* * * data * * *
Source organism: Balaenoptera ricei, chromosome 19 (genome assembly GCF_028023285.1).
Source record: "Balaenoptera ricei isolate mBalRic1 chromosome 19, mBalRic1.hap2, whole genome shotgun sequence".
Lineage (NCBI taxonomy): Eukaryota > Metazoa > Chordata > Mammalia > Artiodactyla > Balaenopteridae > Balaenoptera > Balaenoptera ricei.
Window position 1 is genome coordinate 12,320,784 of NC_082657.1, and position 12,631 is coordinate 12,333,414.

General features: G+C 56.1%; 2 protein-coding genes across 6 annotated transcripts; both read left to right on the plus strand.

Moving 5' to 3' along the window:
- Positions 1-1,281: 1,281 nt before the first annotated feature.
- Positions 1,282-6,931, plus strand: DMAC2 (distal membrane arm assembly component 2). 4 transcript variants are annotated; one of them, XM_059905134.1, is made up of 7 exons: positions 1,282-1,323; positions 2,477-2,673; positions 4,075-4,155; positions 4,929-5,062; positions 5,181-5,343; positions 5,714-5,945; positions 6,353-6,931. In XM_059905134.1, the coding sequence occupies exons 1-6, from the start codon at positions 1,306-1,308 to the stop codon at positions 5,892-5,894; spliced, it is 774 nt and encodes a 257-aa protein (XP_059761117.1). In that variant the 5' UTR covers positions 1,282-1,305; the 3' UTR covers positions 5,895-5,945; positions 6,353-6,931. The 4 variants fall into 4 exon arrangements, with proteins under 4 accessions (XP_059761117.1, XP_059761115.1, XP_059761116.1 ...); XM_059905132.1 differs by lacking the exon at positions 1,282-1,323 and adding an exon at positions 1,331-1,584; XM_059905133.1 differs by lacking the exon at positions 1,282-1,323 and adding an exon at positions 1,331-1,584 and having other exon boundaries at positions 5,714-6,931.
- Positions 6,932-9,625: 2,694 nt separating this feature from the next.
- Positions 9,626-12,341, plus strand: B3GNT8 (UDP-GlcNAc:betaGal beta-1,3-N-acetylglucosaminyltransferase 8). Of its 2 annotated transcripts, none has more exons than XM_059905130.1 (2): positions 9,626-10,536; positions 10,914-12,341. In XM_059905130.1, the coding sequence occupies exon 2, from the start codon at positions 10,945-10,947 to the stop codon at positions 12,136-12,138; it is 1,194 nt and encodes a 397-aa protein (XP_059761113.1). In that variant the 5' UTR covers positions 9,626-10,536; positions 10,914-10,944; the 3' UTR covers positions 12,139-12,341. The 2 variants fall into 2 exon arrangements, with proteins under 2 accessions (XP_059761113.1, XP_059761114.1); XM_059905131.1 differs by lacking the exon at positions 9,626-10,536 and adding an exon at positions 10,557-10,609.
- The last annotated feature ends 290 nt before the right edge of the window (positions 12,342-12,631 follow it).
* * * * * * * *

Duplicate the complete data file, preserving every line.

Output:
Source organism: Balaenoptera ricei, chromosome 19 (genome assembly GCF_028023285.1).
Source record: "Balaenoptera ricei isolate mBalRic1 chromosome 19, mBalRic1.hap2, whole genome shotgun sequence".
Lineage (NCBI taxonomy): Eukaryota > Metazoa > Chordata > Mammalia > Artiodactyla > Balaenopteridae > Balaenoptera > Balaenoptera ricei.
Window position 1 is genome coordinate 12,320,784 of NC_082657.1, and position 12,631 is coordinate 12,333,414.

General features: G+C 56.1%; 2 protein-coding genes across 6 annotated transcripts; both read left to right on the plus strand.

Moving 5' to 3' along the window:
- Positions 1-1,281: 1,281 nt before the first annotated feature.
- Positions 1,282-6,931, plus strand: DMAC2 (distal membrane arm assembly component 2). 4 transcript variants are annotated; one of them, XM_059905134.1, is made up of 7 exons: positions 1,282-1,323; positions 2,477-2,673; positions 4,075-4,155; positions 4,929-5,062; positions 5,181-5,343; positions 5,714-5,945; positions 6,353-6,931. In XM_059905134.1, the coding sequence occupies exons 1-6, from the start codon at positions 1,306-1,308 to the stop codon at positions 5,892-5,894; spliced, it is 774 nt and encodes a 257-aa protein (XP_059761117.1). In that variant the 5' UTR covers positions 1,282-1,305; the 3' UTR covers positions 5,895-5,945; positions 6,353-6,931. The 4 variants fall into 4 exon arrangements, with proteins under 4 accessions (XP_059761117.1, XP_059761115.1, XP_059761116.1 ...); XM_059905132.1 differs by lacking the exon at positions 1,282-1,323 and adding an exon at positions 1,331-1,584; XM_059905133.1 differs by lacking the exon at positions 1,282-1,323 and adding an exon at positions 1,331-1,584 and having other exon boundaries at positions 5,714-6,931.
- Positions 6,932-9,625: 2,694 nt separating this feature from the next.
- Positions 9,626-12,341, plus strand: B3GNT8 (UDP-GlcNAc:betaGal beta-1,3-N-acetylglucosaminyltransferase 8). Of its 2 annotated transcripts, none has more exons than XM_059905130.1 (2): positions 9,626-10,536; positions 10,914-12,341. In XM_059905130.1, the coding sequence occupies exon 2, from the start codon at positions 10,945-10,947 to the stop codon at positions 12,136-12,138; it is 1,194 nt and encodes a 397-aa protein (XP_059761113.1). In that variant the 5' UTR covers positions 9,626-10,536; positions 10,914-10,944; the 3' UTR covers positions 12,139-12,341. The 2 variants fall into 2 exon arrangements, with proteins under 2 accessions (XP_059761113.1, XP_059761114.1); XM_059905131.1 differs by lacking the exon at positions 9,626-10,536 and adding an exon at positions 10,557-10,609.
- The last annotated feature ends 290 nt before the right edge of the window (positions 12,342-12,631 follow it).